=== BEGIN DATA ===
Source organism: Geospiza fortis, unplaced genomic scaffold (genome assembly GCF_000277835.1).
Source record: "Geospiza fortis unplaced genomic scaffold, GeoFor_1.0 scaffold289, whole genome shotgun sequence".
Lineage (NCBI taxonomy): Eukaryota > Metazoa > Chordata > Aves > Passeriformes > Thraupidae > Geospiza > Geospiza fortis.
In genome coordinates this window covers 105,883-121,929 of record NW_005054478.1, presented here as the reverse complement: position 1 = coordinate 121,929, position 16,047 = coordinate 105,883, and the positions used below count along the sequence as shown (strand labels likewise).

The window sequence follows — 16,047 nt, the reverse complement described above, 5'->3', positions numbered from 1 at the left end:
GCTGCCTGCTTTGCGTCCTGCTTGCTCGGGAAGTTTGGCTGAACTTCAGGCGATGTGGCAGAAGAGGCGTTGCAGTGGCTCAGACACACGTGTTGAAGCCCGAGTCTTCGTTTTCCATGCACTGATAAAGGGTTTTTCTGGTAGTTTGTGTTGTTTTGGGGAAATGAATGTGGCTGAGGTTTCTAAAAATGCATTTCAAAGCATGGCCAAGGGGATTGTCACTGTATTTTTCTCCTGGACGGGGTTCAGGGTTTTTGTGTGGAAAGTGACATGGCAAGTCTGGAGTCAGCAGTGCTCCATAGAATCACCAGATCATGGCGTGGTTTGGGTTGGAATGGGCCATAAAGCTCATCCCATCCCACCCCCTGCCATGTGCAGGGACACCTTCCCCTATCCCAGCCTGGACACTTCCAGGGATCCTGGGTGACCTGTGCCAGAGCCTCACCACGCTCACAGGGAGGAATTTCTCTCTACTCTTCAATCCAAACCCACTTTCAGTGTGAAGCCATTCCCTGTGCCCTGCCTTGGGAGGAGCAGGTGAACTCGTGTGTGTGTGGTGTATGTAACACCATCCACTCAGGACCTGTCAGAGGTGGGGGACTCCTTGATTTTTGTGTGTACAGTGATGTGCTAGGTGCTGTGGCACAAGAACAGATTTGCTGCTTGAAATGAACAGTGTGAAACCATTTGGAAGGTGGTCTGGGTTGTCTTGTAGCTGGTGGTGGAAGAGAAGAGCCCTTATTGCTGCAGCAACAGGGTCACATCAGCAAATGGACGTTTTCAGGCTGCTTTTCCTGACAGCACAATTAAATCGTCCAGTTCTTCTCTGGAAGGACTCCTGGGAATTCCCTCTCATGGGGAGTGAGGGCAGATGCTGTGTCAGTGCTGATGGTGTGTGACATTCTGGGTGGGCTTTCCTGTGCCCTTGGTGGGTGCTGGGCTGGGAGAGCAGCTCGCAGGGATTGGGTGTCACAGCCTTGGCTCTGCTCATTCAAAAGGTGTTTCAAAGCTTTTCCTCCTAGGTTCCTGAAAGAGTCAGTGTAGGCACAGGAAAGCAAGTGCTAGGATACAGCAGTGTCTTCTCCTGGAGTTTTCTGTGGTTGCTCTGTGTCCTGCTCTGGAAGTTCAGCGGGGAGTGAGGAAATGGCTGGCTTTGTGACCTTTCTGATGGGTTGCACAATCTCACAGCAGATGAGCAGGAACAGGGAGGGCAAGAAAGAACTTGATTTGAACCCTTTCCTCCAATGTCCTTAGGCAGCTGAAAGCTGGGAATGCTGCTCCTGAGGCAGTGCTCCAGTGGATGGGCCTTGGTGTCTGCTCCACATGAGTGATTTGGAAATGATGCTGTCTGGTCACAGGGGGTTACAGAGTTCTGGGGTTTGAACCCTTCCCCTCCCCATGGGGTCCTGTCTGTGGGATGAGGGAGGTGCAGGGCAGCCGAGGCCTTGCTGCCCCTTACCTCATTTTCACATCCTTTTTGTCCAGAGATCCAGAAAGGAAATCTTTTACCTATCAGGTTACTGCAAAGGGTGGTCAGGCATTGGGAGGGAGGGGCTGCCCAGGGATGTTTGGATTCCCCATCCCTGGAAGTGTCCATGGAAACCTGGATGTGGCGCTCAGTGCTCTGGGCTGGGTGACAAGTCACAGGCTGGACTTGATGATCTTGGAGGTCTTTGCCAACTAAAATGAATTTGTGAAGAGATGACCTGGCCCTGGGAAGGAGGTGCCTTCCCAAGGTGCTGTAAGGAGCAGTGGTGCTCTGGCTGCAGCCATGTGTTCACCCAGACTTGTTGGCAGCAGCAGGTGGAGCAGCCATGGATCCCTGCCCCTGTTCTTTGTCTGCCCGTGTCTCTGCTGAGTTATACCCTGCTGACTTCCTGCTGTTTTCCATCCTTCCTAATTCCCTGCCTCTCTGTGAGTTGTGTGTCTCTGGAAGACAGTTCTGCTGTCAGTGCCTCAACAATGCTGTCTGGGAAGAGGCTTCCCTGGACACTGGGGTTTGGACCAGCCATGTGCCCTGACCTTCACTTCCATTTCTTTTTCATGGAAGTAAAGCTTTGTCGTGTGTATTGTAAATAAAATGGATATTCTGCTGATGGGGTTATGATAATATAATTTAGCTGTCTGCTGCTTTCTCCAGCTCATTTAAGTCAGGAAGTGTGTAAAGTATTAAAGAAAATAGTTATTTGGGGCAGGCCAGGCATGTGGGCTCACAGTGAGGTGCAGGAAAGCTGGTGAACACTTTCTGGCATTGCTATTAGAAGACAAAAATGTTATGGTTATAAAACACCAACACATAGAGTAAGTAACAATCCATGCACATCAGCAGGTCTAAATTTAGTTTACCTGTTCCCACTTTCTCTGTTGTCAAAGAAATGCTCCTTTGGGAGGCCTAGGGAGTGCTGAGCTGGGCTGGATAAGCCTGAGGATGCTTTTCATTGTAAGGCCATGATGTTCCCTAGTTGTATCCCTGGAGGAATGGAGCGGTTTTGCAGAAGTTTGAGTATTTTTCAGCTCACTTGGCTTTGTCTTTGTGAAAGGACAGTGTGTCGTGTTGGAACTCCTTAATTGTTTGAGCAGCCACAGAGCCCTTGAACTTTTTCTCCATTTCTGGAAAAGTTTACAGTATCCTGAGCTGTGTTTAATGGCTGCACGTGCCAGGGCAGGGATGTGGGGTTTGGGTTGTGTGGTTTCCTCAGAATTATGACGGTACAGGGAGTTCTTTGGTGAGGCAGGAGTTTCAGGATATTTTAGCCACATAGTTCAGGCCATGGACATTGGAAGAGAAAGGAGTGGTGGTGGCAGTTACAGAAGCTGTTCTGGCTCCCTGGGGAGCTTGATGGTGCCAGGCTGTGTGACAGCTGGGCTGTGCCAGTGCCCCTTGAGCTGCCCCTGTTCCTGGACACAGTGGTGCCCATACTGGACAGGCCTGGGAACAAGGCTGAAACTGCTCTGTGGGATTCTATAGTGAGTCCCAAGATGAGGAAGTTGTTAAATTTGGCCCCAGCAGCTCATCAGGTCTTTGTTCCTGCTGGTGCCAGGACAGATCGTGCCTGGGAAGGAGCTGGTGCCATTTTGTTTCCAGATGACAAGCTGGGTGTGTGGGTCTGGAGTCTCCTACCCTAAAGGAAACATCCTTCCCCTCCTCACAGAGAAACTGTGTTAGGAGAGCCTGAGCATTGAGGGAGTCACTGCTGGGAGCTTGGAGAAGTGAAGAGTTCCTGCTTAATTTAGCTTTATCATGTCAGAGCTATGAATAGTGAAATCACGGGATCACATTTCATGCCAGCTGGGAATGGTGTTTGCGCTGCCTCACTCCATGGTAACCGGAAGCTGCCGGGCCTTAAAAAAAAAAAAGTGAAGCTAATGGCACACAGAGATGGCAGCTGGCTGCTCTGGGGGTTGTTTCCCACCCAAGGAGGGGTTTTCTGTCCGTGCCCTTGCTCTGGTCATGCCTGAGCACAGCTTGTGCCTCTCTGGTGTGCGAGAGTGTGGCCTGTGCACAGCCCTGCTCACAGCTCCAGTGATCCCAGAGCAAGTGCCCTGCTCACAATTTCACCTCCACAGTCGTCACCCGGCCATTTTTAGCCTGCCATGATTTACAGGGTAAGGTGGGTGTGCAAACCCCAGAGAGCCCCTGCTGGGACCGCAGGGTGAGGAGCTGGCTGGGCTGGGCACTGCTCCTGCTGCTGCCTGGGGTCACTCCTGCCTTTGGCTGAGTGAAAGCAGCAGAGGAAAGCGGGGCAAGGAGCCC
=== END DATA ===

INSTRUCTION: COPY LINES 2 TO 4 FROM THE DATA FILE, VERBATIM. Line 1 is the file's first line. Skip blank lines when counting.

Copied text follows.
Source record: "Geospiza fortis unplaced genomic scaffold, GeoFor_1.0 scaffold289, whole genome shotgun sequence".
Lineage (NCBI taxonomy): Eukaryota > Metazoa > Chordata > Aves > Passeriformes > Thraupidae > Geospiza > Geospiza fortis.
In genome coordinates this window covers 105,883-121,929 of record NW_005054478.1, presented here as the reverse complement: position 1 = coordinate 121,929, position 16,047 = coordinate 105,883, and the positions used below count along the sequence as shown (strand labels likewise).